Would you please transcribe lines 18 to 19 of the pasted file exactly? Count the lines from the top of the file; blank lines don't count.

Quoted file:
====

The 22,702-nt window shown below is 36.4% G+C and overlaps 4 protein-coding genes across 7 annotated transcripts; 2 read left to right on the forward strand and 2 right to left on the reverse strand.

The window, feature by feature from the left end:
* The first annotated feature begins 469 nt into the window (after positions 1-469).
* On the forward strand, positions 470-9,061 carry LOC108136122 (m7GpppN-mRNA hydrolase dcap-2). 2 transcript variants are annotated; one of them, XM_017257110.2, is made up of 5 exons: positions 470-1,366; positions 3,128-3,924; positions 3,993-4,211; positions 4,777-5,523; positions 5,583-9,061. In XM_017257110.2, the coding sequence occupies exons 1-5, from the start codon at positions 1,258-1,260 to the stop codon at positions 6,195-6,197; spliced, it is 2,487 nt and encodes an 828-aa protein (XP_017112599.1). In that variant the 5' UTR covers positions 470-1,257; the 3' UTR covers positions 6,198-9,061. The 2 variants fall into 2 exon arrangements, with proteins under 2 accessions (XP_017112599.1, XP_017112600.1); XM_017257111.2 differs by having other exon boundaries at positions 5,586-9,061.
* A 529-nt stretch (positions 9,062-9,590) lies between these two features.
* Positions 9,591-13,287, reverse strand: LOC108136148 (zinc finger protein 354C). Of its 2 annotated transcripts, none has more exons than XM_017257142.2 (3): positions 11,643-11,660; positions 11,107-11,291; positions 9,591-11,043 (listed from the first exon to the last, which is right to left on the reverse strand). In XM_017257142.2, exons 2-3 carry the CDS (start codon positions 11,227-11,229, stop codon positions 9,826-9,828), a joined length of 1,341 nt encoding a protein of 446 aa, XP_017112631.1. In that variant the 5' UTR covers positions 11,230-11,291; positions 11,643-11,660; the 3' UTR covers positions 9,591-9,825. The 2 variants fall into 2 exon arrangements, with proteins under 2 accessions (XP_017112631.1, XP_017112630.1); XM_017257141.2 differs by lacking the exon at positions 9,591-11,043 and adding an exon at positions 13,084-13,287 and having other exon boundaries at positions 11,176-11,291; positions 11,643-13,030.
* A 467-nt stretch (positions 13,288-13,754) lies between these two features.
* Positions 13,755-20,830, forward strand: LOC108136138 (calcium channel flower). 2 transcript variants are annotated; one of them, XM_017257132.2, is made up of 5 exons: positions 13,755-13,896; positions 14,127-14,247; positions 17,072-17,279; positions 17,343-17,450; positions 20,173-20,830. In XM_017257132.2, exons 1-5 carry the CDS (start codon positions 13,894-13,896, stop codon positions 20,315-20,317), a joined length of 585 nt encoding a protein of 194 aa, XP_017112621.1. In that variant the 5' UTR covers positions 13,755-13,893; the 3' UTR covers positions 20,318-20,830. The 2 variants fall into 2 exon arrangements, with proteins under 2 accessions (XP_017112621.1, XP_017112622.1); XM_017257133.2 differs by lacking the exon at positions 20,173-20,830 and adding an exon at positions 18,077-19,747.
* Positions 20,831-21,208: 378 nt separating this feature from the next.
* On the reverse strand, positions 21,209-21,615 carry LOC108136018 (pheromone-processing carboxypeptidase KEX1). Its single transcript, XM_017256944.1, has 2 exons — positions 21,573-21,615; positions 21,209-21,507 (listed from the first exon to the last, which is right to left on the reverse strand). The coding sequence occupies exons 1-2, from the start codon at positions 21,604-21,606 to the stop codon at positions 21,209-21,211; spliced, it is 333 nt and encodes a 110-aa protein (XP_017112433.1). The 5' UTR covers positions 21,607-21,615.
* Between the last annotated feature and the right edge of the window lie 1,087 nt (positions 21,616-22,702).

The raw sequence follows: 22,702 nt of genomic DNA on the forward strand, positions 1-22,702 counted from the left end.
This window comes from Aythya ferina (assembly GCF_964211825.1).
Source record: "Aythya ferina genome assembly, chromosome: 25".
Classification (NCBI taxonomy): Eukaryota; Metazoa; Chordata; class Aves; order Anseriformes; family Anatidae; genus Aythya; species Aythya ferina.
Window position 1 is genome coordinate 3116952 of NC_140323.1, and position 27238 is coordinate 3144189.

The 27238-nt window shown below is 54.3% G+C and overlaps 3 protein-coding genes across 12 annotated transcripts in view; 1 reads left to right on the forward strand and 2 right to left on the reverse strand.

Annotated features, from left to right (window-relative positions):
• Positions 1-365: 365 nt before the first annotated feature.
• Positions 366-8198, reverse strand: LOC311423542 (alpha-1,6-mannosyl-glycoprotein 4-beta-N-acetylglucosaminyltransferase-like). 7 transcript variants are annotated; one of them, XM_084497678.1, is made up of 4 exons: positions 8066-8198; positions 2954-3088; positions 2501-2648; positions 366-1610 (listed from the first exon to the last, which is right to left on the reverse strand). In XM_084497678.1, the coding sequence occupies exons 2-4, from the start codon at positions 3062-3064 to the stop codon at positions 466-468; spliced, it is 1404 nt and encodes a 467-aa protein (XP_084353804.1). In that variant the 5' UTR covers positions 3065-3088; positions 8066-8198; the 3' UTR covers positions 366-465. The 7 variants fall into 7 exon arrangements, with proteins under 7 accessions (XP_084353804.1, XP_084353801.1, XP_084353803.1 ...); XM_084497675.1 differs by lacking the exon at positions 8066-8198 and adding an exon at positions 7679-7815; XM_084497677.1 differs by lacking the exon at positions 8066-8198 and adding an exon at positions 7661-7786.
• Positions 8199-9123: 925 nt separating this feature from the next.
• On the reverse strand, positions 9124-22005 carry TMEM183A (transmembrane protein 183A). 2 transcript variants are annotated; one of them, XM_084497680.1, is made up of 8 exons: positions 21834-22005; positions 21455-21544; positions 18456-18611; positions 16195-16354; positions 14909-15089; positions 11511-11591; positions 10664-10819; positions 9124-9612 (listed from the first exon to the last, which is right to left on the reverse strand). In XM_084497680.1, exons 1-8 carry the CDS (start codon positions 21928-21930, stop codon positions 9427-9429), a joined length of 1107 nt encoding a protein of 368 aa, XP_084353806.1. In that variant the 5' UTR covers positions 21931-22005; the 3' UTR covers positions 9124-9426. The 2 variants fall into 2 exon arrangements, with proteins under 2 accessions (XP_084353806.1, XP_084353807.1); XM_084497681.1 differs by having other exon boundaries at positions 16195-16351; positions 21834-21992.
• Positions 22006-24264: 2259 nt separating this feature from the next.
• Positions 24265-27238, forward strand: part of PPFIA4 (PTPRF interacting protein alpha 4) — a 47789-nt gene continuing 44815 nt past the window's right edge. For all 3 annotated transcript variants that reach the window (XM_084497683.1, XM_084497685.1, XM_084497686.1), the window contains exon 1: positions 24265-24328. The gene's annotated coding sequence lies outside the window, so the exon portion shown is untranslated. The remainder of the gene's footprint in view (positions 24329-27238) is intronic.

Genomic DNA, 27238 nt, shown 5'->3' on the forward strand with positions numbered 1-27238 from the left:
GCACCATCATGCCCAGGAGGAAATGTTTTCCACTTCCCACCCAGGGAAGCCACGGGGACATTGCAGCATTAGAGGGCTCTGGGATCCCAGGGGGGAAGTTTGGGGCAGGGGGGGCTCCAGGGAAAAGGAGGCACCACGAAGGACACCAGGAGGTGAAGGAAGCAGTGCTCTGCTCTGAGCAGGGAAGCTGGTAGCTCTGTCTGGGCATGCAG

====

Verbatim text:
Annotated features, from left to right (window-relative positions):
• Positions 1-365: 365 nt before the first annotated feature.